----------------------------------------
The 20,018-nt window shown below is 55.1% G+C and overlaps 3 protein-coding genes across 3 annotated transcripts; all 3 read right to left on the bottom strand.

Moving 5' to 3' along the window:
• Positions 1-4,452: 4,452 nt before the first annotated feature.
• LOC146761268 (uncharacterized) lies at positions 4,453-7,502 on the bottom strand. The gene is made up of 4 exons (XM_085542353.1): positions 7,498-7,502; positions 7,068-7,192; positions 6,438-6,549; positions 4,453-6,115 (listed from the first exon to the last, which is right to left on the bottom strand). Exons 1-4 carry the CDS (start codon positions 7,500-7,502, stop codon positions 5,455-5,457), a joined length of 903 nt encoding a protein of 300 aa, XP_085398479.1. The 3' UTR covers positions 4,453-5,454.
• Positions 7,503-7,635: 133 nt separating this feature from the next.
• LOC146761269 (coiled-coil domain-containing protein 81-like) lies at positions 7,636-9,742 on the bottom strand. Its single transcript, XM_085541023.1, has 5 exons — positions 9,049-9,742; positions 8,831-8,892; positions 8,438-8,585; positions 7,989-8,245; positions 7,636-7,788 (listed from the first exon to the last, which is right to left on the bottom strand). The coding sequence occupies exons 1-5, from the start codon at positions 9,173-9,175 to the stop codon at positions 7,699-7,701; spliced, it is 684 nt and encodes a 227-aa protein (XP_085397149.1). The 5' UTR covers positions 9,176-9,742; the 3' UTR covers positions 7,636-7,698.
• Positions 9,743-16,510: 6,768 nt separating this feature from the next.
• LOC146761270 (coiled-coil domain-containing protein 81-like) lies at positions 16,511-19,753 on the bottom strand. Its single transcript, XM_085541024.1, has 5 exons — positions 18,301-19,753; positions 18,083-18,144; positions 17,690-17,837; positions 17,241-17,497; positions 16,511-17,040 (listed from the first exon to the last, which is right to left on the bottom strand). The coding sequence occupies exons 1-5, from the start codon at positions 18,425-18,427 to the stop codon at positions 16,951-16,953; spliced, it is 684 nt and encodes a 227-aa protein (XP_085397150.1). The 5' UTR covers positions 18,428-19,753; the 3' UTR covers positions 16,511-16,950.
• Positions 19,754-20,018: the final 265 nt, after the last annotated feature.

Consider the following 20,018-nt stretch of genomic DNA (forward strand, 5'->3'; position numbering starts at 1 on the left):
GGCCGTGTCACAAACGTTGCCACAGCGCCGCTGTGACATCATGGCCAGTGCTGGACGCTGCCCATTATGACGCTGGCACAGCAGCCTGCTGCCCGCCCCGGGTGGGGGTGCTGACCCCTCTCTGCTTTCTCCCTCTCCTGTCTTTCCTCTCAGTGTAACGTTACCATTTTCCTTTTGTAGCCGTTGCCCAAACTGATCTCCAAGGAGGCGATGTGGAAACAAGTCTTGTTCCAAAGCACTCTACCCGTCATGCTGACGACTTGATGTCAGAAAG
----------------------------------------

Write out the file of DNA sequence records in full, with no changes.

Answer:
The 20,018-nt window shown below is 55.1% G+C and overlaps 3 protein-coding genes across 3 annotated transcripts; all 3 read right to left on the bottom strand.

Moving 5' to 3' along the window:
• Positions 1-4,452: 4,452 nt before the first annotated feature.
• LOC146761268 (uncharacterized) lies at positions 4,453-7,502 on the bottom strand. The gene is made up of 4 exons (XM_085542353.1): positions 7,498-7,502; positions 7,068-7,192; positions 6,438-6,549; positions 4,453-6,115 (listed from the first exon to the last, which is right to left on the bottom strand). Exons 1-4 carry the CDS (start codon positions 7,500-7,502, stop codon positions 5,455-5,457), a joined length of 903 nt encoding a protein of 300 aa, XP_085398479.1. The 3' UTR covers positions 4,453-5,454.
• Positions 7,503-7,635: 133 nt separating this feature from the next.
• LOC146761269 (coiled-coil domain-containing protein 81-like) lies at positions 7,636-9,742 on the bottom strand. Its single transcript, XM_085541023.1, has 5 exons — positions 9,049-9,742; positions 8,831-8,892; positions 8,438-8,585; positions 7,989-8,245; positions 7,636-7,788 (listed from the first exon to the last, which is right to left on the bottom strand). The coding sequence occupies exons 1-5, from the start codon at positions 9,173-9,175 to the stop codon at positions 7,699-7,701; spliced, it is 684 nt and encodes a 227-aa protein (XP_085397149.1). The 5' UTR covers positions 9,176-9,742; the 3' UTR covers positions 7,636-7,698.
• Positions 9,743-16,510: 6,768 nt separating this feature from the next.
• LOC146761270 (coiled-coil domain-containing protein 81-like) lies at positions 16,511-19,753 on the bottom strand. Its single transcript, XM_085541024.1, has 5 exons — positions 18,301-19,753; positions 18,083-18,144; positions 17,690-17,837; positions 17,241-17,497; positions 16,511-17,040 (listed from the first exon to the last, which is right to left on the bottom strand). The coding sequence occupies exons 1-5, from the start codon at positions 18,425-18,427 to the stop codon at positions 16,951-16,953; spliced, it is 684 nt and encodes a 227-aa protein (XP_085397150.1). The 5' UTR covers positions 18,428-19,753; the 3' UTR covers positions 16,511-16,950.
• Positions 19,754-20,018: the final 265 nt, after the last annotated feature.

Consider the following 20,018-nt stretch of genomic DNA (forward strand, 5'->3'; position numbering starts at 1 on the left):
GGCCGTGTCACAAACGTTGCCACAGCGCCGCTGTGACATCATGGCCAGTGCTGGACGCTGCCCATTATGACGCTGGCACAGCAGCCTGCTGCCCGCCCCGGGTGGGGGTGCTGACCCCTCTCTGCTTTCTCCCTCTCCTGTCTTTCCTCTCAGTGTAACGTTACCATTTTCCTTTTGTAGCCGTTGCCCAAACTGATCTCCAAGGAGGCGATGTGGAAACAAGTCTTGTTCCAAAGCACTCTACCCGTCATGCTGACGACTTGATGTCAGAAAG